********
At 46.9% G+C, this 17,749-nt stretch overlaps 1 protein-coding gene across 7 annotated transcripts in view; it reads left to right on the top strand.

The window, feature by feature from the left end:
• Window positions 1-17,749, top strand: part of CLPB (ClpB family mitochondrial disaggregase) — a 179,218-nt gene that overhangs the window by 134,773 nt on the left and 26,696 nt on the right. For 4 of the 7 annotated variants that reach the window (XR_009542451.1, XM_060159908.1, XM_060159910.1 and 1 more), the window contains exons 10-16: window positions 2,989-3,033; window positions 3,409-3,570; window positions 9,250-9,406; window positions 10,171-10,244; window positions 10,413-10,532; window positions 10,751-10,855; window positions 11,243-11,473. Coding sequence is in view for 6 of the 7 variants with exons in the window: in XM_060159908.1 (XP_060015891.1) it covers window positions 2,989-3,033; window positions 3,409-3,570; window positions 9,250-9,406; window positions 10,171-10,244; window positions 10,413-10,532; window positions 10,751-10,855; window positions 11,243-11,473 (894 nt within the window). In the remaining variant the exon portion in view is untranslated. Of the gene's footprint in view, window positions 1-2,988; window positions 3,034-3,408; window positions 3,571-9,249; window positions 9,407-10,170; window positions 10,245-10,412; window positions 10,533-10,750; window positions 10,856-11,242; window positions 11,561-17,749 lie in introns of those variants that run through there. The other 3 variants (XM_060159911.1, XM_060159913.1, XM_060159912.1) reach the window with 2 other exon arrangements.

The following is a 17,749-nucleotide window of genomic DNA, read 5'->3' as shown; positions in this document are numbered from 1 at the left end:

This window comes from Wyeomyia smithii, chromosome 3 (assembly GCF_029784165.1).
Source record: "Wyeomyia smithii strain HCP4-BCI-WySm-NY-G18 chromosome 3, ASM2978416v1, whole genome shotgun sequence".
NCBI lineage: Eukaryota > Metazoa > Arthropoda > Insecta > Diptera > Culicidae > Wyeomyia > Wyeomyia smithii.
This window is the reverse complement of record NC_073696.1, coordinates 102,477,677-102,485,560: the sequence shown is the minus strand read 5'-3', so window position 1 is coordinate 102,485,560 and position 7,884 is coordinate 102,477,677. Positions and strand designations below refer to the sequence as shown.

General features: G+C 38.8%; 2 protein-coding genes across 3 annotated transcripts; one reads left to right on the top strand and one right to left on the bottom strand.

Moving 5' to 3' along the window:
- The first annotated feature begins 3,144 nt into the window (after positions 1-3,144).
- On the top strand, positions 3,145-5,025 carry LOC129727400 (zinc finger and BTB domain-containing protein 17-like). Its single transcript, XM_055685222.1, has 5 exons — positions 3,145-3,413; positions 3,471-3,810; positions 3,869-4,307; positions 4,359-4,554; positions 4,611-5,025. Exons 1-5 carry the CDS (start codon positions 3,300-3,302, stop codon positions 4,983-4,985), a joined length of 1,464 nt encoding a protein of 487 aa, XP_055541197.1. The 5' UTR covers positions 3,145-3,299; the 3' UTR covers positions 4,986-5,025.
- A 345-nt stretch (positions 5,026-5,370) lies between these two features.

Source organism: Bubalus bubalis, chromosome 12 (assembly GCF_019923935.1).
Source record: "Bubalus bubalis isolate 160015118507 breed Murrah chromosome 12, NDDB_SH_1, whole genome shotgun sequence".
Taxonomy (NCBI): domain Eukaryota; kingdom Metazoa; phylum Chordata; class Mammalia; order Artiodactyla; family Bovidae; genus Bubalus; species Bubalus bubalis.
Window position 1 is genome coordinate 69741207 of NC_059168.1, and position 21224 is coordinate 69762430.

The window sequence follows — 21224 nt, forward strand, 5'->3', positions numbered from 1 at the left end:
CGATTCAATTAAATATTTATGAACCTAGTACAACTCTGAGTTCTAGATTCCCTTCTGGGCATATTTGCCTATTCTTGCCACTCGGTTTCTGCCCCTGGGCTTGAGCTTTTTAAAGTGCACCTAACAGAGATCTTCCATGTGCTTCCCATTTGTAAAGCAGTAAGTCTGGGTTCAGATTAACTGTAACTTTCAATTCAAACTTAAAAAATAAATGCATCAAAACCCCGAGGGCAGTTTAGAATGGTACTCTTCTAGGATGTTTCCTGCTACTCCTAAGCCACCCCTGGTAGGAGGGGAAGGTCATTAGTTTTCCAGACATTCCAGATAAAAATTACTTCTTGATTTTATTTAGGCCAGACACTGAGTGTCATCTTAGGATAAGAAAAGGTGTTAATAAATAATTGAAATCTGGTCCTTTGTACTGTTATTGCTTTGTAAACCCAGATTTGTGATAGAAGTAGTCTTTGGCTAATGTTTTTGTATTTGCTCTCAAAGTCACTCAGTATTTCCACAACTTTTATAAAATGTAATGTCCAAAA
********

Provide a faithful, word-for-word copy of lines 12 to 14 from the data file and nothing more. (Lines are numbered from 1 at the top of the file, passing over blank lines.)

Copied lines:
- On the top strand, positions 3,145-5,025 carry LOC129727400 (zinc finger and BTB domain-containing protein 17-like). Its single transcript, XM_055685222.1, has 5 exons — positions 3,145-3,413; positions 3,471-3,810; positions 3,869-4,307; positions 4,359-4,554; positions 4,611-5,025. Exons 1-5 carry the CDS (start codon positions 3,300-3,302, stop codon positions 4,983-4,985), a joined length of 1,464 nt encoding a protein of 487 aa, XP_055541197.1. The 5' UTR covers positions 3,145-3,299; the 3' UTR covers positions 4,986-5,025.
- A 345-nt stretch (positions 5,026-5,370) lies between these two features.

Source organism: Bubalus bubalis, chromosome 12 (assembly GCF_019923935.1).